Nearly half of leaders expect people back at work full time

Many fear productivity has been negatively impacted by shift to remote work

Nearly half of leaders expect people back at work full time

Nearly half (44 per cent) of Canadian business leaders expect their companies to require full-time, in-person work in the year ahead.

That compares to 50 per cent of leaders globally, according to a survey by Microsoft.

Why? To start, 46 per cent of Canadian leaders fear productivity has been negatively impacted since the shift to remote work, even though 80 per cent of employees saying they are just as or more productive.

However, a separate survey found that more than eight in 10 (84 per cent) Canadian employers would consider some sort of permanent work-from-home policy.

Hybrid work challenges

Nearly one-third (31 per cent) of Canadian hybrid employees say their biggest challenge is knowing when and why to come into the office, finds the Microsoft survey of more than 31,000 employees in 31 countries in January and February.

Maybe that’s because only 20 per cent of leaders have created new team agreements for hybrid work.

Just 12 per cent of workers say that working entirely at their physical workplace is their ideal working scenario moving forward, while 43 per cent are likely to look for a new job if their employer mandates a return to the office full time, according to a separate survey.

Turnover concerns

In 2020, 17 per cent of people left their jobs (15 per cent in Canada), followed by 18 per cent in 2021, finds Microsoft.

The top five reasons employees quit were: personal wellbeing or mental health (24 per cent), work-life balance (24 per cent), risk of getting COVID-19 (21 per cent), lack of confidence in senior management/leadership (21 per cent), and lack of flexible work hours or location (21 per cent).

“The data shows the ‘great reshuffle’ is far from over. Employees everywhere are rethinking their ‘worth it’ equation and are voting with their feet. And as more people experience the upsides of flexible work, the more heavily it factors into the equation. For gen Z and millennials, there’s no going back. And with other generations not far behind, companies must meet employees where they are,” says Great Expectations: Making Hybrid Work Work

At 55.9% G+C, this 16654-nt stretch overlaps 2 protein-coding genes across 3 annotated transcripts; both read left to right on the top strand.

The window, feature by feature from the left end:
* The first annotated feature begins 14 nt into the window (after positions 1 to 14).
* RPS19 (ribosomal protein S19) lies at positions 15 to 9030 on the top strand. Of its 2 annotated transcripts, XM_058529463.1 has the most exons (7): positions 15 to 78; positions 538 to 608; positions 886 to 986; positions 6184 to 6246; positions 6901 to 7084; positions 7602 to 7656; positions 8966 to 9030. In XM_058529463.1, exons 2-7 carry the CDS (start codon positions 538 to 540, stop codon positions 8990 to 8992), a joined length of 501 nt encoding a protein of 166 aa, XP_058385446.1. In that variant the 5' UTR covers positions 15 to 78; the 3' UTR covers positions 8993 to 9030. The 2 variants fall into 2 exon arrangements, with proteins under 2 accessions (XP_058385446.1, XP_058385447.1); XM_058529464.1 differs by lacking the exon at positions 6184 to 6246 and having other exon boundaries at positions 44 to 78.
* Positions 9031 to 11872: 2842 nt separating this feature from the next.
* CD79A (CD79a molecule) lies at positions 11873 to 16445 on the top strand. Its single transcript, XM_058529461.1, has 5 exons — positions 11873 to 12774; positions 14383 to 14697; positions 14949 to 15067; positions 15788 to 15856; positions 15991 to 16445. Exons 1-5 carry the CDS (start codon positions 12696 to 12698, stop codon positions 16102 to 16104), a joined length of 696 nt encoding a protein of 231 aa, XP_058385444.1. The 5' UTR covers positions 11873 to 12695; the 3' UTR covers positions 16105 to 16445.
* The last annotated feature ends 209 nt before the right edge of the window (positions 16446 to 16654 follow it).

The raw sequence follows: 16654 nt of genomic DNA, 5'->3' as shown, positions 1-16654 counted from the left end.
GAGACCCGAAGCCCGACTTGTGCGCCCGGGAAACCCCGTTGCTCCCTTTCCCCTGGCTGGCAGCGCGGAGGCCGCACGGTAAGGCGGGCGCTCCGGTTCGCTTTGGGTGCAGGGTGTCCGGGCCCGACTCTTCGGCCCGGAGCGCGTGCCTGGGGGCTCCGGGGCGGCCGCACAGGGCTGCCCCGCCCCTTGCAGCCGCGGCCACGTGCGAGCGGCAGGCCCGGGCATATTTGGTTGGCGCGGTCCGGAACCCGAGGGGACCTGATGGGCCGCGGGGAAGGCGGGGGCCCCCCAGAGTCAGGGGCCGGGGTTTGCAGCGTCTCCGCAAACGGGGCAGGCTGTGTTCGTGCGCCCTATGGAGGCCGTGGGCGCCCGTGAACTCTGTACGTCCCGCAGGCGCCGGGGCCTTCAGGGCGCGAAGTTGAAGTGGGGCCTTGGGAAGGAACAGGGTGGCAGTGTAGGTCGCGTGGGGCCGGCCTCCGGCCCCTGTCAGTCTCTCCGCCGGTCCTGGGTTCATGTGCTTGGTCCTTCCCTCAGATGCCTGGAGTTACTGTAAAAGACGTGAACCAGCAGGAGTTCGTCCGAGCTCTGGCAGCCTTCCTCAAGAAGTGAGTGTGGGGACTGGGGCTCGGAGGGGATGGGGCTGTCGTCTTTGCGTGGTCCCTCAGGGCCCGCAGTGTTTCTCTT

More than one-third (37 per cent) of Canadian employees are somewhat or extremely likely to consider changing jobs in the coming year, up slightly year-over-year from 35 per cent.

Some generations are even more likely to consider changing employers globally — more than half (52 per cent) of gen Z and millennials combined may change jobs in the year ahead, up three percentage points since last year. In comparison, only 35 per cent of gen X and boomers say they’re considering a job change.

What helps with retention?

In the Microsoft study, 47 per cent of respondents say they are more likely to put family and personal life over work than they were before the pandemic. In addition, 53 per cent — particularly parents (55 per cent) and women (56 per cent) — say they’re more likely to prioritize their health and wellbeing over work than before.

Beyond pay, the top five aspects of work that employees view as “very important” for an employer to provide are: positive culture (46 per cent), mental health/wellbeing benefits (42 per cent), a sense of purpose/meaning (40 per cent), flexible work hours (38 per cent), and more than the standard two weeks of paid vacation time each year (36 per cent).

“Giving people agency to do their best work is not only in their best interest — it’s good for business. To make hybrid work work, leaders need to empower managers to be the culture keepers, rethink the role of the office, rebuild social capital for a digital-first workforce, and create new practices for sustainable flexible work. Technology plays a key role, but this moment calls for a new mindset. As the world continues to evolve, organizations that take a culture-first, learn-it-all approach will come out ahead,” says the Microsoft report.

Which group of workers is more inclined to quit their jobs? IT, according to a global survey by Gartner: This group has a 10.2-per-cent lower intent to stay than non-IT employees — the lowest out of all corporate functions.

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